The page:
Another key issue is closing the information loop with the home hospital and primary care physician. We make sure that all the records get back, in English, and if there is a particular clinical concern, such as the possibility of a recurrent problem such as malaria, that the primary care physician is fully informed, on a doctor-to-doctor basis. Often our knowledge of tropical medicine comes into play as the average Manhattan- or Chicago-based internist has little experience with the parasites or unusual infections found in the tropics.

Prince: What do you do for your clients with ongoing medical conditions? What about clients who presently are not facing any medical concerns?

Carlin: Our promise to the client is to deliver total care. This includes caring for serious and complex disease. For a patient with breast cancer, there are field experts to be sourced, rapid appointments to be scheduled, labs and diagnostic images to be shared, as well as 24/7 availability for the inevitable miscommunication and complications that arise when you bring so many resources to bear on the problem.

I'd also like to inform your readers of what I see as a worrisome development.

There are a number of companies in the business of finding you the best doctors for a particular problem. We've observed several physicians gaming the selection process, assembling and utilizing a group of colleagues to refer or recommend each other for the best doctors list. I would caution your readers to not put too much faith in these lists and instead use their own physician to identify the research-funded doctors most active in that particular field and, on an M.D.-to-M.D. basis, network from there. On a simpler note, a quick shortcut that we often use to find the best internist in a hospital system is to speak with the emergency room doctors and the local orthopedic group. Believe me-they know exactly where the talent is.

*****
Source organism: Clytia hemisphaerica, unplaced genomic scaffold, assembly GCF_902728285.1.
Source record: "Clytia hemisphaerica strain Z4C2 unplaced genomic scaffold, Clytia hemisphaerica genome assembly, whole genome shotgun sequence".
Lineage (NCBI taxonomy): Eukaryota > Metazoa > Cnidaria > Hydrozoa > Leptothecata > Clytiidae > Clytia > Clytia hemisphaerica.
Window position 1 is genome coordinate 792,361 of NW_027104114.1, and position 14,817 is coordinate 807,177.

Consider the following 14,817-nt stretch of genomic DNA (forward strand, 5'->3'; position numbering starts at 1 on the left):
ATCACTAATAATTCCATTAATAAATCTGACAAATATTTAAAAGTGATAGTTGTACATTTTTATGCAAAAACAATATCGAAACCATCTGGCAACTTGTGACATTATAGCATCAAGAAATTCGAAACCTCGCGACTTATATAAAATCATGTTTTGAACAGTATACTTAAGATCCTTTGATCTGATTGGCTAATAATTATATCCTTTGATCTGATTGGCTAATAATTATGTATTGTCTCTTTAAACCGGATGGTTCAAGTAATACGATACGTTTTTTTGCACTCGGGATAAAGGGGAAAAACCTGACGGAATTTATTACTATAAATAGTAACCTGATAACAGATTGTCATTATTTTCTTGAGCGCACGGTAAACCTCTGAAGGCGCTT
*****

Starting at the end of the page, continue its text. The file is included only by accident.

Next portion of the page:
Prince: You're known for being fairly selective in who you accept as a client. Can you explain your selection criteria and why you are so selective?

Carlin: We are fairly selective, and frankly, we have to be.

Trust, cooperation and mutual respect are the cornerstones for making our model work. If any of those elements are not a shared value between us, it cannot work. Imagine trying to manage a crisis with an adversarial spouse or a dishonest patient. The risk to all is egregious.

On an annual basis, we renew on average about 96% of our client base and as the years go by we have developed a strong and enduring attachment to our client families. It is deeply rewarding work in this regard. Unfortunately, there have been less than a handful of families that could not embrace our dynamic and we have opted to not continue the relationship.
I'm happy to report, however, that in 14 years of practice we have never been sued or fired for failure to perform.

Prince: Tell us a little bit about your background and credentials to deal with medical emergencies.

Carlin: I left Carnegie Mellon with a degree in chemistry and philosophy in 1981 and Tufts Medical School with my M.D. degree in 1985. From there, things got interesting. I was a U.S. naval officer for three years, two of them as the chief medical officer for a guided missile cruiser (the U.S.S. Mississippi). When I was released from naval service in 1988, I took a year off to work in refugee camps on the Afghanistan border and later in the southern Sudan. I met my wife that year and came home to the U.S.A. to complete a residency in emergency medicine in 1992.